This week, we spoke to Rachel Fairley, international marketing expert and brand strategist, on the problem of wild, untrained marketers, preventing churn, and how to eliminate the brand enemy of every B2B business. Let’s dive in:
1. Why don’t marketers receive formal training?
When it comes to training, Rachel believes the marketing world is lagging behind, citing a lack of industry-wide certifications, alongside real-world understanding of the full business lifecycle, as a key issue for marketers today. ‘If you're an accountant, you have training that teaches you a methodology and models. Why isn't marketing like that?’ she says.
Of course, there are plenty of informal resources like books and shorter courses for marketers to learn from. But throughout her 20 years of repositioning businesses, Rachel found that the case studies featured in these were often either boastful and superficial, or too focused on how the wrong decisions were made. And even when the case studies are great, she fears that the lessons they teach will never get put into practice.
‘Thank goodness for all the Marks, Jennies, Byrons, and all of those incredible thinkers. Just brilliant people coming up with really good, quite academic, but also very pragmatic thinking about what [marketing] is and why and how you do it,’ she says. ‘But I don't know how many marketeers really lean into that and actually study it and get to the point where they have understood and can action it.’
‘They don't actually teach you what the methodology is and how to know when things are going to go wrong and plan for that eventuality. Why isn't that there? Why isn't that a thing that you have to do to be certified and to be a marketeer?’
2. There’s more to marketing than the bottom of the funnel
All too often, businesses get stuck on the end stages of customer acquisition. But a customer’s decision to buy from you starts way before they’re anywhere near your funnel. To tip them over the edge into a purchase, you already need to be on their radar before they’re ready to buy. And, as Rachel knows, the work doesn’t stop there unless you want to become a victim of churn.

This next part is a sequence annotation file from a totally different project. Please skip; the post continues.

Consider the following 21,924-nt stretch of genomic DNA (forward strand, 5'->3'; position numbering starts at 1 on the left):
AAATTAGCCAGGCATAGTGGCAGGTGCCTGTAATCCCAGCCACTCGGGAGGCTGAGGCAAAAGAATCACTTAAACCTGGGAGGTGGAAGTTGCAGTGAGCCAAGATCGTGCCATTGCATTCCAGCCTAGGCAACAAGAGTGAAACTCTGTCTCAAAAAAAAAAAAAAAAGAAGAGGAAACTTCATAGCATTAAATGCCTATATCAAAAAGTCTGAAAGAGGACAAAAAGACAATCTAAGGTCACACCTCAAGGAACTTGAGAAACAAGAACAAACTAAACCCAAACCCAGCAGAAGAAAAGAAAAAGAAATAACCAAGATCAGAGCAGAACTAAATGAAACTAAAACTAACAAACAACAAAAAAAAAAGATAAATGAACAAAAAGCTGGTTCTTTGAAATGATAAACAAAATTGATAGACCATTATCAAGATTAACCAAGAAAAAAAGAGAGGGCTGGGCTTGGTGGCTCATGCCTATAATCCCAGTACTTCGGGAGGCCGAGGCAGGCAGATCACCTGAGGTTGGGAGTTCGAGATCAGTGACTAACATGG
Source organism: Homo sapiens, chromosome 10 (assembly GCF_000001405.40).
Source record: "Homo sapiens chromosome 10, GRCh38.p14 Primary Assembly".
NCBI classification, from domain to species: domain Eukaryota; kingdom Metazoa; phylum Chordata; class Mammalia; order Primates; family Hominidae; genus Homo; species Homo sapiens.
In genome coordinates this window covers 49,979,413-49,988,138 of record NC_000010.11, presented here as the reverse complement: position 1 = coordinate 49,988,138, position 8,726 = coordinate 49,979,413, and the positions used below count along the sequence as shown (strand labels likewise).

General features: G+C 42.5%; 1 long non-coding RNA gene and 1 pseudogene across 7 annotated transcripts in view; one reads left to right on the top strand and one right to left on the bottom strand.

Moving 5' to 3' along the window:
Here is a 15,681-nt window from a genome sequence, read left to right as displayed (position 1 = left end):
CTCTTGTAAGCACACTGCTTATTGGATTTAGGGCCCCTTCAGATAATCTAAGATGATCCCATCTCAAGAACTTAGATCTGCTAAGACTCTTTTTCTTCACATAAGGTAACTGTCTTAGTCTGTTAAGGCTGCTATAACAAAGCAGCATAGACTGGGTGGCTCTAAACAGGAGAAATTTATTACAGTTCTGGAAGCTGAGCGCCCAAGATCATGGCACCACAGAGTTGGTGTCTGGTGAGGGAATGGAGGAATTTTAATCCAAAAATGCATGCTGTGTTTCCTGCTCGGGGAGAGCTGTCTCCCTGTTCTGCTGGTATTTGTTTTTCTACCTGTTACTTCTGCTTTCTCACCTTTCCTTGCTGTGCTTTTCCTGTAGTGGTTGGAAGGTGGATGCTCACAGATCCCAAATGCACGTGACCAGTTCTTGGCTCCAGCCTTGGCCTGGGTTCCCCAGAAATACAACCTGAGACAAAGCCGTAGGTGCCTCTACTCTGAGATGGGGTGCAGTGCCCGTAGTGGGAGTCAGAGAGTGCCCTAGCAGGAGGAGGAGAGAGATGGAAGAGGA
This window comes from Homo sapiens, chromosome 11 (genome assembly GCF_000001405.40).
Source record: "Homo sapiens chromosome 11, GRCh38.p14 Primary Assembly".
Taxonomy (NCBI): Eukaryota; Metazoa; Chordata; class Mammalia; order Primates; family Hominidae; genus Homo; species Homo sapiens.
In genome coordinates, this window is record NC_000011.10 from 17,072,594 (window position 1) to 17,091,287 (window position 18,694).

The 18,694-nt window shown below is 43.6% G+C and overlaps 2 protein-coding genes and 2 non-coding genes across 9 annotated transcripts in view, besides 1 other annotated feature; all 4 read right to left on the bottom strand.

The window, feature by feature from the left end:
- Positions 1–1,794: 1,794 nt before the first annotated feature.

'There's this trickiness around marketing being seen as upfront, before the customer walks through the door,’ says Rachel. ‘But I actually think it's about the relationship your business has with the customer. If you don't act, tell the same story, and deliver on that consistently all the way through the business, then [churn] is exactly what happens.’
It’s easy to get caught up in the day-to-day minutiae of trying to meet KPIs and other quantitative metrics, but remembering that your customers are real people and putting yourself in their shoes across each stage of your brand’s relationship with them can be a great way to keep their best interests at heart.
‘I don't think many businesses really understand how it feels to be a human being, and you see all these different bits of this business delivering to you and speaking to you, but they don't see it themselves. [...] It's almost like as you get more successful, you get more deaf and you can't see you're working with a blindfold. I think that's why if you get a great strategy that's market oriented and everybody actually understands what the strategy is, you’ve got to make sure that delivers all the way through the business.’
3. The biggest brand enemy in B2B
Brand enemies are often described as the very problem a brand exists to solve — for example, Nike vs. demotivation. But Rachel knows that, when it comes to the B2B market, apathy is the real killer.
'I think the brand enemy for most buyers is inertia,’ she says. ‘Because if you're in a business and you are buying on behalf of that business, unless they have monumentally screwed up, your risk profile is probably quite risk averse, because you're thinking to yourself “Well, why would I take this out and replace it with something new?”’
In this case, that would involve persuading numerous high-level stakeholders, training everyone on how to use the new product, and putting your reputation on the line for it. So it’s understandable that many would rather stick to the old adage: if it ain’t broke, don’t fix it.
'I find it fascinating because whenever the world looks kind of bonkers, I think what's kicking in is that inertia born out of wanting to be confident that you're going to be perceived as doing a good job, that you're not going to make a mistake,’ says Rachel.
‘It's what keeps people awake at night. So if you're in the buyer's head when they come to market to shop, then you stand a chance of being compared against the inertia candidate. And then if you can help them buy very straightforwardly and you can make sure that they know they've got the best thing for them, that will give them confidence.’
If you’re not listening to the full podcast, you’re only getting about 10% of the insight. Listen to Rachel Fairley’s episode to find out how to nail your pricing strategy, overcome indecision, and why it’s crucial for marketers to develop a deep understanding of the market.
As well as running her own boutique agency, Duckman Copy Ltd, Ornella is house writer for the Unicorny podcast which is sponsored by Selbey Anderson. She’s happy to turn her pen to all types if content from white papers to websites, from billboards to board game instructions and contributes regularly to Unicorny.co.uk, Selbeyanderson.com and Stateofdigital.com.